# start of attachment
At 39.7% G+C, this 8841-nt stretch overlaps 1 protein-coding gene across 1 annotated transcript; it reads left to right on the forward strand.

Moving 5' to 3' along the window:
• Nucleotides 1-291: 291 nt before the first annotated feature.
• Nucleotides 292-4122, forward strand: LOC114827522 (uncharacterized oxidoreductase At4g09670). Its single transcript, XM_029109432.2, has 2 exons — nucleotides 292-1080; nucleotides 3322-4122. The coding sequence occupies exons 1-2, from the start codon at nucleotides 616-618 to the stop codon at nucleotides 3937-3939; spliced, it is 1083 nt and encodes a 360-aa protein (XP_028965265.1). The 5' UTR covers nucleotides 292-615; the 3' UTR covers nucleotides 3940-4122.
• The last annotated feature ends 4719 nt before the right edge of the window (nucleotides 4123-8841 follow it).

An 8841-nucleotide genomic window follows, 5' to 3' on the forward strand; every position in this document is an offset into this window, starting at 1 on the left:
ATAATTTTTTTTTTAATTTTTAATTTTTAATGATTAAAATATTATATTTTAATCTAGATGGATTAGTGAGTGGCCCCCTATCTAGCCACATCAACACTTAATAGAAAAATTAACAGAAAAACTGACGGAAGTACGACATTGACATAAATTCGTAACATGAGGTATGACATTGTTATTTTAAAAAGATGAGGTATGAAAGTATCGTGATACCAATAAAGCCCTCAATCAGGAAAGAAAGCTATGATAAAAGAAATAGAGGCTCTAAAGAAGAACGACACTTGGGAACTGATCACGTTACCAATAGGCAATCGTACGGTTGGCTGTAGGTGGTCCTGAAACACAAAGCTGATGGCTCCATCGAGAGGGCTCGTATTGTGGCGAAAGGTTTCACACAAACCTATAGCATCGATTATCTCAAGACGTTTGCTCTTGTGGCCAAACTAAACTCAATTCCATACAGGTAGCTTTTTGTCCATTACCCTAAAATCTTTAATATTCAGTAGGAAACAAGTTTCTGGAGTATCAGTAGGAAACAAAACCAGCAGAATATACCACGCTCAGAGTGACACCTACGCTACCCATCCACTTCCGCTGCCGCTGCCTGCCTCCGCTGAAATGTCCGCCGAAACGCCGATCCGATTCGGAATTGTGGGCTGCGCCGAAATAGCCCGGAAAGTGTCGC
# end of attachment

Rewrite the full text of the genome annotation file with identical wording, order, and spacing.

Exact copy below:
At 39.7% G+C, this 8841-nt stretch overlaps 1 protein-coding gene across 1 annotated transcript; it reads left to right on the forward strand.

Moving 5' to 3' along the window:
• Nucleotides 1-291: 291 nt before the first annotated feature.
• Nucleotides 292-4122, forward strand: LOC114827522 (uncharacterized oxidoreductase At4g09670). Its single transcript, XM_029109432.2, has 2 exons — nucleotides 292-1080; nucleotides 3322-4122. The coding sequence occupies exons 1-2, from the start codon at nucleotides 616-618 to the stop codon at nucleotides 3937-3939; spliced, it is 1083 nt and encodes a 360-aa protein (XP_028965265.1). The 5' UTR covers nucleotides 292-615; the 3' UTR covers nucleotides 3940-4122.
• The last annotated feature ends 4719 nt before the right edge of the window (nucleotides 4123-8841 follow it).

An 8841-nucleotide genomic window follows, 5' to 3' on the forward strand; every position in this document is an offset into this window, starting at 1 on the left:
ATAATTTTTTTTTTAATTTTTAATTTTTAATGATTAAAATATTATATTTTAATCTAGATGGATTAGTGAGTGGCCCCCTATCTAGCCACATCAACACTTAATAGAAAAATTAACAGAAAAACTGACGGAAGTACGACATTGACATAAATTCGTAACATGAGGTATGACATTGTTATTTTAAAAAGATGAGGTATGAAAGTATCGTGATACCAATAAAGCCCTCAATCAGGAAAGAAAGCTATGATAAAAGAAATAGAGGCTCTAAAGAAGAACGACACTTGGGAACTGATCACGTTACCAATAGGCAATCGTACGGTTGGCTGTAGGTGGTCCTGAAACACAAAGCTGATGGCTCCATCGAGAGGGCTCGTATTGTGGCGAAAGGTTTCACACAAACCTATAGCATCGATTATCTCAAGACGTTTGCTCTTGTGGCCAAACTAAACTCAATTCCATACAGGTAGCTTTTTGTCCATTACCCTAAAATCTTTAATATTCAGTAGGAAACAAGTTTCTGGAGTATCAGTAGGAAACAAAACCAGCAGAATATACCACGCTCAGAGTGACACCTACGCTACCCATCCACTTCCGCTGCCGCTGCCTGCCTCCGCTGAAATGTCCGCCGAAACGCCGATCCGATTCGGAATTGTGGGCTGCGCCGAAATAGCCCGGAAAGTGTCGC